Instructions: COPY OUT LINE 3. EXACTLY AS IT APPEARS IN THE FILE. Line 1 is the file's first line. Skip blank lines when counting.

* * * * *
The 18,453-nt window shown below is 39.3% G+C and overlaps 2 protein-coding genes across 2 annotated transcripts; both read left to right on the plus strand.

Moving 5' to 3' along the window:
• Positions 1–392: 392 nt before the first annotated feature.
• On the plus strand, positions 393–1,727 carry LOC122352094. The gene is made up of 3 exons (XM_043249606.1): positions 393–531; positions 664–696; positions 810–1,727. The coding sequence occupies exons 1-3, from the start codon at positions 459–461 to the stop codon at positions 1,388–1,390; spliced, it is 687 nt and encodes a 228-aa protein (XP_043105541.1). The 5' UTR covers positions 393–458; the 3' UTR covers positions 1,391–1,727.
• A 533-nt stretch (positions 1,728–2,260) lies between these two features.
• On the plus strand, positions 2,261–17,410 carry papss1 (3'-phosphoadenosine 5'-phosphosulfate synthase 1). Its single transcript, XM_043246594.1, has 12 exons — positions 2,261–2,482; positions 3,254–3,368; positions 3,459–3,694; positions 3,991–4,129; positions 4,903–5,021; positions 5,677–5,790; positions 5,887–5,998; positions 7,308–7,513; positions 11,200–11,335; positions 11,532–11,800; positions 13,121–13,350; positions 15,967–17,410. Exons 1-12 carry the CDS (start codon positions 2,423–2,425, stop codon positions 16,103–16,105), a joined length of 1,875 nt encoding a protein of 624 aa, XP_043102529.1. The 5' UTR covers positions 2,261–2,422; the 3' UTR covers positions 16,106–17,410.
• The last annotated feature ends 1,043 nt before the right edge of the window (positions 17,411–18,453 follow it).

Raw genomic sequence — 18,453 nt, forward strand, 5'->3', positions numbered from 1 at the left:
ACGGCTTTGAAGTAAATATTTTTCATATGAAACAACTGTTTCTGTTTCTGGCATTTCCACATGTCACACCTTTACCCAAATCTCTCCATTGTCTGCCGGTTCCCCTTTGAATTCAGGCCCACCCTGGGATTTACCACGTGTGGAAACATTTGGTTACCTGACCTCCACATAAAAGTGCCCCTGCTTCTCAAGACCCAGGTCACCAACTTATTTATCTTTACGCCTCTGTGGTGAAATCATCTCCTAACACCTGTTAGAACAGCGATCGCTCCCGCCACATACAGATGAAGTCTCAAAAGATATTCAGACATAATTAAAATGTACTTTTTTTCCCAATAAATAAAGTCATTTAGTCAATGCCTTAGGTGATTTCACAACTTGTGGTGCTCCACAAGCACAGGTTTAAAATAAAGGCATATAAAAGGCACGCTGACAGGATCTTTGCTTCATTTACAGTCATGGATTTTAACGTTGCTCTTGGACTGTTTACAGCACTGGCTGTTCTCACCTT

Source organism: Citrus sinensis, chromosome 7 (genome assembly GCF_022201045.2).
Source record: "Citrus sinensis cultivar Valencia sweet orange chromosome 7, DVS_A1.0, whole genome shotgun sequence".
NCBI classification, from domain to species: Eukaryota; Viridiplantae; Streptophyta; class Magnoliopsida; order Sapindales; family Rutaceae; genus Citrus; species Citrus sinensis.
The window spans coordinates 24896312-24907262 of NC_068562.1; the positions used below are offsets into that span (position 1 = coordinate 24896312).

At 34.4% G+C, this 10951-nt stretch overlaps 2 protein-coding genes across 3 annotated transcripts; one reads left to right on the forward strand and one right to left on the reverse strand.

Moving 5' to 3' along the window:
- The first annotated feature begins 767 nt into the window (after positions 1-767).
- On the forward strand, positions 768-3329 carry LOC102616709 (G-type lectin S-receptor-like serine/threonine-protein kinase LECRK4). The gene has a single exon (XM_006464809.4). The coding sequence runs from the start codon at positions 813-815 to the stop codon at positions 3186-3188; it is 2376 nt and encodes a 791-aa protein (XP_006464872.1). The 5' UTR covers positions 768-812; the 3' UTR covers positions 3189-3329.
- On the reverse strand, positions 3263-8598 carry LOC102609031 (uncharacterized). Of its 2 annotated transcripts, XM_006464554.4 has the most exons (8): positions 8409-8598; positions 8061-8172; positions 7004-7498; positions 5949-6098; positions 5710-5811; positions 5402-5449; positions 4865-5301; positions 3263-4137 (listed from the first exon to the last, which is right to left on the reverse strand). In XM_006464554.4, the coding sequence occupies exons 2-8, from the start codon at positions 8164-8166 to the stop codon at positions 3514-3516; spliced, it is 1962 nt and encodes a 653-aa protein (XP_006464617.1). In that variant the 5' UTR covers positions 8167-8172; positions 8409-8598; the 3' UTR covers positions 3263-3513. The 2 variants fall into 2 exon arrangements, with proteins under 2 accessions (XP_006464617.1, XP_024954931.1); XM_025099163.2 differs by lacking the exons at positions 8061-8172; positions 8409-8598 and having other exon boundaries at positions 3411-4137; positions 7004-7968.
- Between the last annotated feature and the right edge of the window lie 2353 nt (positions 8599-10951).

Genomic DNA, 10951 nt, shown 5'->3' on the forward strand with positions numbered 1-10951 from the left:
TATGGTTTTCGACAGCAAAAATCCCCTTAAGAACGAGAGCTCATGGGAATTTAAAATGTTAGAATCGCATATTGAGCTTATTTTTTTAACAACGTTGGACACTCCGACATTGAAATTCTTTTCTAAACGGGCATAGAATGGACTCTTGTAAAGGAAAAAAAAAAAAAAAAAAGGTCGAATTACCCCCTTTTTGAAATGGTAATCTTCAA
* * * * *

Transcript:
• Positions 1–392: 392 nt before the first annotated feature.